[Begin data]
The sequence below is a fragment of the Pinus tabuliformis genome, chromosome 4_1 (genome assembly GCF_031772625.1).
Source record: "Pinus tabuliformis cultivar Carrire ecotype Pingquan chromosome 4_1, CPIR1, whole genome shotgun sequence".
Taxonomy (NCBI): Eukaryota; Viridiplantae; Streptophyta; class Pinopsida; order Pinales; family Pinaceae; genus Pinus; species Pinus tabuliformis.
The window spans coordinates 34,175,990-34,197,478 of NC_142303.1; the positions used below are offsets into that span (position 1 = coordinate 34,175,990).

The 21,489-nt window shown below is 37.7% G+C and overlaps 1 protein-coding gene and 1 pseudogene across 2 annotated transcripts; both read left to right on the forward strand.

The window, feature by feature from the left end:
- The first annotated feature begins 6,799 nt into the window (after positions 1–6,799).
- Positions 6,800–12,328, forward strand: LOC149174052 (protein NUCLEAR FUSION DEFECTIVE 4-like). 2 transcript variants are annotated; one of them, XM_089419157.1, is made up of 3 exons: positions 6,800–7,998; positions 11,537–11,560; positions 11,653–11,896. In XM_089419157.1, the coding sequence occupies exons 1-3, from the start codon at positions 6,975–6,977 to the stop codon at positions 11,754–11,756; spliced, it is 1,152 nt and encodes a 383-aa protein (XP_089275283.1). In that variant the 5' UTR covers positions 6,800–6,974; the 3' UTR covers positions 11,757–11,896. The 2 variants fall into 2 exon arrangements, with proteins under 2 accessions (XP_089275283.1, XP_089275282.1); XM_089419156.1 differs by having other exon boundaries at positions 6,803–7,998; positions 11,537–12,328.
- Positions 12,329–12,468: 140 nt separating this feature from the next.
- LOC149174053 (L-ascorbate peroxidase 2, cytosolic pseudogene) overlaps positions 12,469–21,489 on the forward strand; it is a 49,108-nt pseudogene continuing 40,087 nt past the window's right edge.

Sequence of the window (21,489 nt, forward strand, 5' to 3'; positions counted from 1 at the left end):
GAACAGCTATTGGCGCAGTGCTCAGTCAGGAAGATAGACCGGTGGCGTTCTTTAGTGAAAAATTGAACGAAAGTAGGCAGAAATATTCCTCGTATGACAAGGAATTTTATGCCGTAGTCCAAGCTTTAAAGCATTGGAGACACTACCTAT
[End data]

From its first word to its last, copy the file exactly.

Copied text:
The sequence below is a fragment of the Pinus tabuliformis genome, chromosome 4_1 (genome assembly GCF_031772625.1).
Source record: "Pinus tabuliformis cultivar Carrire ecotype Pingquan chromosome 4_1, CPIR1, whole genome shotgun sequence".
Taxonomy (NCBI): Eukaryota; Viridiplantae; Streptophyta; class Pinopsida; order Pinales; family Pinaceae; genus Pinus; species Pinus tabuliformis.
The window spans coordinates 34,175,990-34,197,478 of NC_142303.1; the positions used below are offsets into that span (position 1 = coordinate 34,175,990).

The 21,489-nt window shown below is 37.7% G+C and overlaps 1 protein-coding gene and 1 pseudogene across 2 annotated transcripts; both read left to right on the forward strand.

The window, feature by feature from the left end:
- The first annotated feature begins 6,799 nt into the window (after positions 1–6,799).
- Positions 6,800–12,328, forward strand: LOC149174052 (protein NUCLEAR FUSION DEFECTIVE 4-like). 2 transcript variants are annotated; one of them, XM_089419157.1, is made up of 3 exons: positions 6,800–7,998; positions 11,537–11,560; positions 11,653–11,896. In XM_089419157.1, the coding sequence occupies exons 1-3, from the start codon at positions 6,975–6,977 to the stop codon at positions 11,754–11,756; spliced, it is 1,152 nt and encodes a 383-aa protein (XP_089275283.1). In that variant the 5' UTR covers positions 6,800–6,974; the 3' UTR covers positions 11,757–11,896. The 2 variants fall into 2 exon arrangements, with proteins under 2 accessions (XP_089275283.1, XP_089275282.1); XM_089419156.1 differs by having other exon boundaries at positions 6,803–7,998; positions 11,537–12,328.
- Positions 12,329–12,468: 140 nt separating this feature from the next.
- LOC149174053 (L-ascorbate peroxidase 2, cytosolic pseudogene) overlaps positions 12,469–21,489 on the forward strand; it is a 49,108-nt pseudogene continuing 40,087 nt past the window's right edge.

Sequence of the window (21,489 nt, forward strand, 5' to 3'; positions counted from 1 at the left end):
GAACAGCTATTGGCGCAGTGCTCAGTCAGGAAGATAGACCGGTGGCGTTCTTTAGTGAAAAATTGAACGAAAGTAGGCAGAAATATTCCTCGTATGACAAGGAATTTTATGCCGTAGTCCAAGCTTTAAAGCATTGGAGACACTACCTAT